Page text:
OK, I admit it - I haven't tried Twitter yet.
It's trendy. It's huge. It might make sense for someone who writes for a living. (Well, sort of a living.)
I might like it.
But I have problems with the concept. Twitter is almost the polar opposite of what it claims to be.
If you go to the Twitter website and watch the stick-figure video - really, it's a video designed for third-graders - you'll see that their explanation for this service is that it's a way to really get to know people. You get little short bursts of information about people going about their daily lives to fill in your picture of them.
Now imagine getting your information about the economy, Congress and the White House from press releases.
See what I mean?
The tweets are a tad self-serving. You don't hear anything bad and you have no idea whether any of it is true.
Tweets you will probably never get:
"My rash turned purple this morning."
"I was so bored this morning. I had to use the bathroom and I forgot to bring a magazine."
"Dripped spaghetti sauce on the shirt again. What is the matter with me? Why don't I wear red?"
"I have no life."
So what is Twitter really good for except fantasy?
I was chuckling over the Twitter video when my wife asked what I was looking at. I explained and she immediately came up with a concept - judges twittering to each other.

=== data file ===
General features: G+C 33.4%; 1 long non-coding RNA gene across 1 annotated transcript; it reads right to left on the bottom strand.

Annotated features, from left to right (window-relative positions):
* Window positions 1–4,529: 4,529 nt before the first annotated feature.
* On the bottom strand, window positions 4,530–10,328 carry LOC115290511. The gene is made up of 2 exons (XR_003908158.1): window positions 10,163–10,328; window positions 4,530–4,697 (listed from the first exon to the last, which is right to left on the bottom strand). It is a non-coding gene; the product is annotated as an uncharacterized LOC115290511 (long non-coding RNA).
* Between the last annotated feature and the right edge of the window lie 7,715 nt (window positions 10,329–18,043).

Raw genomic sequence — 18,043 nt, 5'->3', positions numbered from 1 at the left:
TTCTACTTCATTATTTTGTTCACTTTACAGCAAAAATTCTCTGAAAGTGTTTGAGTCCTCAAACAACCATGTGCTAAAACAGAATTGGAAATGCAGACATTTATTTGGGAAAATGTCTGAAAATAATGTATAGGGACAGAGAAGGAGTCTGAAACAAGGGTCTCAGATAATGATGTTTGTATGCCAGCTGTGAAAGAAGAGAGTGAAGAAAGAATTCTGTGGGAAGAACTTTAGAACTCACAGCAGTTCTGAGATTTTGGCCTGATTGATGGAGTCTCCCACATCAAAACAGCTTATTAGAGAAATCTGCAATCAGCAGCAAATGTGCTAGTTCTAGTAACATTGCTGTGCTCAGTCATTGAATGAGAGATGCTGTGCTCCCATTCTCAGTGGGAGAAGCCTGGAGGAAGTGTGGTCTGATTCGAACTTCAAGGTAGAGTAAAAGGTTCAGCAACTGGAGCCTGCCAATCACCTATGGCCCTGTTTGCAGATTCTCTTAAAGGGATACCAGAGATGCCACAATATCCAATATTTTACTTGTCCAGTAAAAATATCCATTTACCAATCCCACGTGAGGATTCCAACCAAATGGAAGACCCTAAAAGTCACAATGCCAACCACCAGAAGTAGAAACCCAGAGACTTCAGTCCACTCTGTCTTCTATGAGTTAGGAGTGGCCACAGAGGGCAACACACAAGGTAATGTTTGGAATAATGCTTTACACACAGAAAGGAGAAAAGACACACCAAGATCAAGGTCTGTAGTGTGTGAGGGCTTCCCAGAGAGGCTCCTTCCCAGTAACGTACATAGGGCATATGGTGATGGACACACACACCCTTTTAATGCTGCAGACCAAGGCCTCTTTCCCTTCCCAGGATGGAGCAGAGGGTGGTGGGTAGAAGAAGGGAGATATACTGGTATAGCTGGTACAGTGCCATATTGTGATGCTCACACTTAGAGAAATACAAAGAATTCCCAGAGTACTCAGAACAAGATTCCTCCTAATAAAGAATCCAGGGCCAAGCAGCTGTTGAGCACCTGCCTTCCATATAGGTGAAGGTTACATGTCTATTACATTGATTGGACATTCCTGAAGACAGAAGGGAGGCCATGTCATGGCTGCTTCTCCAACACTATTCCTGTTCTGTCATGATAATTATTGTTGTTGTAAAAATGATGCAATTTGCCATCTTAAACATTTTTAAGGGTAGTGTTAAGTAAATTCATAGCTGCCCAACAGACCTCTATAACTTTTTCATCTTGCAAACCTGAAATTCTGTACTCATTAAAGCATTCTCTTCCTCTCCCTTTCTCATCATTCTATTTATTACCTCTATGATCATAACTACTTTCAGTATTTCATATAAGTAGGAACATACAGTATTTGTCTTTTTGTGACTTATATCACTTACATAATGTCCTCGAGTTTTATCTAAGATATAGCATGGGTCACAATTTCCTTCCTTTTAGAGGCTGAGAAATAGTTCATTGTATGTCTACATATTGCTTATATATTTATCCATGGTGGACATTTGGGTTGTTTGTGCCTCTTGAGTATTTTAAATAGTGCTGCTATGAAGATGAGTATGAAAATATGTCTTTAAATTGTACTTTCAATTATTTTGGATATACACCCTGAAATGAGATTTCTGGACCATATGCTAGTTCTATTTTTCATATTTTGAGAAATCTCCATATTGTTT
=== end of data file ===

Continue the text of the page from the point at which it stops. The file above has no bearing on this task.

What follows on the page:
An idiot lawyer asks another leading question after being admonished twice. You can't hold the guy in contempt for being stupid, but you can tweet to the rest of the courthouse: "Johnson strikes again. Can we send him back to law school? And have you seen those pants?"
"That last witness was so fat, I had to grant a change of venue for her butt."
Twitter is perfect for snarkiness!
I don't know why they don't promote this. Those of you who tweet should spread the word.
There are other good uses for Twitter too.
Think of all the times when you've thought of a great response five minutes after you could have used it.
Now you can use it - just twitter it to all your fans and friends.
No more regrets for missed opportunities.
Twitter could also be the perfect way to speed up litigation.
Yes, trial by twitter - all questions and responses limited to 140 characters (i.e. screen spaces, not weird people).
And all your fans and friends can follow the action.
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